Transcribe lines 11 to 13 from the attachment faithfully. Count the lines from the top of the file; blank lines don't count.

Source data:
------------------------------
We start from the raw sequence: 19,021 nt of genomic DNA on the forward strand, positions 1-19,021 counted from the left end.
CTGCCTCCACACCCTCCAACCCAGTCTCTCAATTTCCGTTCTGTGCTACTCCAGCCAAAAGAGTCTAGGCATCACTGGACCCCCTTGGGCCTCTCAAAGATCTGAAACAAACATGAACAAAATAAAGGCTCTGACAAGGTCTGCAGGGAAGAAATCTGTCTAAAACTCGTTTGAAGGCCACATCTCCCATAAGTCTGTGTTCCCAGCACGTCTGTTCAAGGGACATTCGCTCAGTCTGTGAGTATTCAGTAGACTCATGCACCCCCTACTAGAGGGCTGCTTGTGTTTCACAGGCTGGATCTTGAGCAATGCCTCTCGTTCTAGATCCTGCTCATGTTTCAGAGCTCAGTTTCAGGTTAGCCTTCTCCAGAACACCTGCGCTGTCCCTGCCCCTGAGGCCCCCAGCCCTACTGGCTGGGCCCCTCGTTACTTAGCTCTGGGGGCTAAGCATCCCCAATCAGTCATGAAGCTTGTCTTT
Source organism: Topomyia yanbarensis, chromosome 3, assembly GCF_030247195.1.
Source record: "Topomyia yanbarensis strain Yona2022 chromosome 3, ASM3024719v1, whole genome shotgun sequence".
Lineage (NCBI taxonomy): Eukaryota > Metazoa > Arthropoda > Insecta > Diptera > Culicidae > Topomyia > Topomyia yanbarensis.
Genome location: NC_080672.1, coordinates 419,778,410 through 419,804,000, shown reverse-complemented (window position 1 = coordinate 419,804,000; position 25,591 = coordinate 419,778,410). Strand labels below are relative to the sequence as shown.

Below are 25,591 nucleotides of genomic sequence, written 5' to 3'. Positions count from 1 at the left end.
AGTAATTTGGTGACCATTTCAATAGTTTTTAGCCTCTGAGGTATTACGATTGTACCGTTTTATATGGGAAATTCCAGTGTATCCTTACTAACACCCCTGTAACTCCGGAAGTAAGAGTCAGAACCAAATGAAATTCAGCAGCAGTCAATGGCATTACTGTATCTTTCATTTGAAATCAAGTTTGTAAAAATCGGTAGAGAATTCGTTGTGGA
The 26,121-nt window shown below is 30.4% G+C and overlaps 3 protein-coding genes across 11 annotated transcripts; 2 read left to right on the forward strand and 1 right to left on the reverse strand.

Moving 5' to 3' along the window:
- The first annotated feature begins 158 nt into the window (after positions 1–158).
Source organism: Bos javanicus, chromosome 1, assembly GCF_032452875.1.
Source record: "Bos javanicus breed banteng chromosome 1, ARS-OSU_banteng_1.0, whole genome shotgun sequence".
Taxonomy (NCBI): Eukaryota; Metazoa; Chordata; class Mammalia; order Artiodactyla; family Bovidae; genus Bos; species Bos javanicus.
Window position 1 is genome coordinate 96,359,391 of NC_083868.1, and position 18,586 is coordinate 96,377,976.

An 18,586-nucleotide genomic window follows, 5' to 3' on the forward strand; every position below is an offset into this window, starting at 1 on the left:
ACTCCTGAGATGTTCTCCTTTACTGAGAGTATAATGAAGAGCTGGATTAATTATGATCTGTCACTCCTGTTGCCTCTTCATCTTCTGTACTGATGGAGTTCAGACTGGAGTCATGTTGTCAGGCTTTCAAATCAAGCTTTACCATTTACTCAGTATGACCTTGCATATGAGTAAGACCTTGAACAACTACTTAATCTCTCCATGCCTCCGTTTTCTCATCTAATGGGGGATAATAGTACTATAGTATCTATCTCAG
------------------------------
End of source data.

- The first annotated feature begins 158 nt into the window (after positions 1–158).
Source organism: Bos javanicus, chromosome 1, assembly GCF_032452875.1.
Source record: "Bos javanicus breed banteng chromosome 1, ARS-OSU_banteng_1.0, whole genome shotgun sequence".